HRV – Influencing Factors
A good functioning autonomic nervous system tries continuously to balance the sympathetic- parasympathetic area, reflecting itself in a good and strong Heart Rate Variability.
In moments of rest the parasympathetic influence dominates, increasing the variability of consecutive heartbeats, in active moments the sympathetic influence dominates leading to a decrease in HRV.
The dominant sympathetic state of most people is characteristic of our Western, industrialized and stressed society. Through the constant “fight or flight” mode of our body we “train” our heart like body builders to a rigid state and into a decreased Heart Rate Variability.
Many HRV studies show that the HRV decreases continuously during one’s lifetime, Nevertheless, even though this seems to be the common rule, it is interesting that people, who have a balanced and healthy lifestyle, maintain a strong HRV up to a high age.
The HRV is thus very helpful to reflect one’s real lifestyle and monitor one’s actual state .
The electrocardiogram (ECG) is a great tool to show already manifested deficiencies or problems of the heart. But it is often not sufficient to rely only on the ECG. Up to 50% of all heart attacks cannot be “predicted” through the ECG.
The HRV reflects literally the liveliness of the heart.
This liveliness could also be described as the change in movement.
In general it can be stated that a good HRV combined with a healthy, resting heart rate is an indicator for a good functioning regulation- and self healing ability.
Short chain carbohydrates (glycemic index > 70) like sugar, white bread (especially refined products) etc. are literally the best accelerator for a fast pulse and blood pressure problems. In combination with saturated fat, constant stress, little sleep, few resting periods reduced movement it results in a reduced HRV with a fast pulse and/or high blood pressure. It could be compared with an old tree in a storm. The rigidness or lack of flexibility of a reduced HRV in combination with a fast pulse increases the risk of a breaking point- a situation where the body cannot find balance anymore, which expresses itself in one or more symptoms.
Besides the habitual patterns there are further external factors which influence our HRV. Electromagnetic and especially strongly pulsed “stress” from WLAN, mobile phones, digital television etc. will surely in the near future be identified as a further factor responsible for a reduced HRV and typical culturally linked health problems.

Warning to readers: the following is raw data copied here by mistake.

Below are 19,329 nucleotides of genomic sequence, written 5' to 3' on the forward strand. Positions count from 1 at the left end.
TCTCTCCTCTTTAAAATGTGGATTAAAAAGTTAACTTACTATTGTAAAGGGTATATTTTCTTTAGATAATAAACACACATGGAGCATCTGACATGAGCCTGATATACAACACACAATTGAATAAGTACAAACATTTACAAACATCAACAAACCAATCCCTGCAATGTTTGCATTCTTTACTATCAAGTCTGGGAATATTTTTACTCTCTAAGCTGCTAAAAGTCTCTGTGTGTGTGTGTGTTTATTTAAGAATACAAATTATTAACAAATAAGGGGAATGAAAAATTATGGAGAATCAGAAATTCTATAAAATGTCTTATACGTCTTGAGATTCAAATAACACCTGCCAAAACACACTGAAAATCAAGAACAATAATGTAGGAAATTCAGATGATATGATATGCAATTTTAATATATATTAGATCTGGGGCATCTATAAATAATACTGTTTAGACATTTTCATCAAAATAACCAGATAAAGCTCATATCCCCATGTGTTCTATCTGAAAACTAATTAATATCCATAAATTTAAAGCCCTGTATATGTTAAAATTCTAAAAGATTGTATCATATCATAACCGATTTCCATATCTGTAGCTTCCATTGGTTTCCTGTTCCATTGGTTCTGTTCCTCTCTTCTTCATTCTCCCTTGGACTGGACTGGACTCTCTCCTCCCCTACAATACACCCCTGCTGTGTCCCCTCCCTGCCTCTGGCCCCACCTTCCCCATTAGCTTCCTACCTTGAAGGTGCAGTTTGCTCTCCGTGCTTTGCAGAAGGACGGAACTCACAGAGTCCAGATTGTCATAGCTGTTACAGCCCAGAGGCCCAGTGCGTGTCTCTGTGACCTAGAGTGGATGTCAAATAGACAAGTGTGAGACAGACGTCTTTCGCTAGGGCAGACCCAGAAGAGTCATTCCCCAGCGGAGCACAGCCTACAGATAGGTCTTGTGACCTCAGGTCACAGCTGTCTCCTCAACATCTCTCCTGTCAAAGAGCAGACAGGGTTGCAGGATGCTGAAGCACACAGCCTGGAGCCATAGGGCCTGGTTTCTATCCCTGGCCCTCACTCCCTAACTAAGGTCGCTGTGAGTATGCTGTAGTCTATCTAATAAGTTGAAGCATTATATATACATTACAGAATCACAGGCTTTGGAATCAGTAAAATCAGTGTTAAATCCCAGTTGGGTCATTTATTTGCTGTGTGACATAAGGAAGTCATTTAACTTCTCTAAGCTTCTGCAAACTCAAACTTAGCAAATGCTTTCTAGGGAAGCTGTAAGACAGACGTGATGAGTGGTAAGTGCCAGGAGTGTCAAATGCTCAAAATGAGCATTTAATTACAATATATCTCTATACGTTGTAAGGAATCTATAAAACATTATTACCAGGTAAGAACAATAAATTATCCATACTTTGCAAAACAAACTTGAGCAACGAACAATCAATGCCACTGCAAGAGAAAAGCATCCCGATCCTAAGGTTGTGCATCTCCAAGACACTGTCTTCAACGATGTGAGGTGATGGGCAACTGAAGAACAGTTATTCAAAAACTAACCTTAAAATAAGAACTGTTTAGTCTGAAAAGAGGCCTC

Environmental factors like contamination, noise, poor drinking water etc. also influence our HRV.
A study of Sloan et al. shows also that social status can also be reflected in the HRV. The wonderful work of Stephen Porges shows that the HRV can even be associated with types of social behaviour.
Another important aspect is the constant stress. Generated from our media. The German word for entertainment is Unterhaltung (from unten-halten) literally means “keep you down”. According to the motto “only bad news are good news” we are constantly flooded with negative emotions, which leads to a constant unaware state of fear in our life. Fear does not only make a person small (want to hide and not be seen) it also reduces his/her HRV. The body and thus the heart does not distinguish between real danger and imagined danger.
It is very interesting to observe that our HRV is so strongly influenced by our mental activity. The moment we focus with our brain, also our HRV also focusses, in other words decreases in its variability. The saying “analysis is paralysis”explains it nicely.
Our society is a “bring it to the point” – society. This saying could also be put in relation to the HRV. Our society is characterized by the type of education, which main goal is to teach us to focus, and to train the brain to be as efficient as possible. We are flooded with information we hardly have time to “digest” all this input. This resulting “mental noise”, in combination with fear, lack of relaxation and recuperation, have the side effect of a reduced HRV, undermining our ability for self-regulation.
Statistic of the industrialized countries show that the main cause of death are cardiovascular diseases, for example heart attack.
HRV Measurement and Parameter
How is the HRV being measured, and what parameter makes which statement possible?
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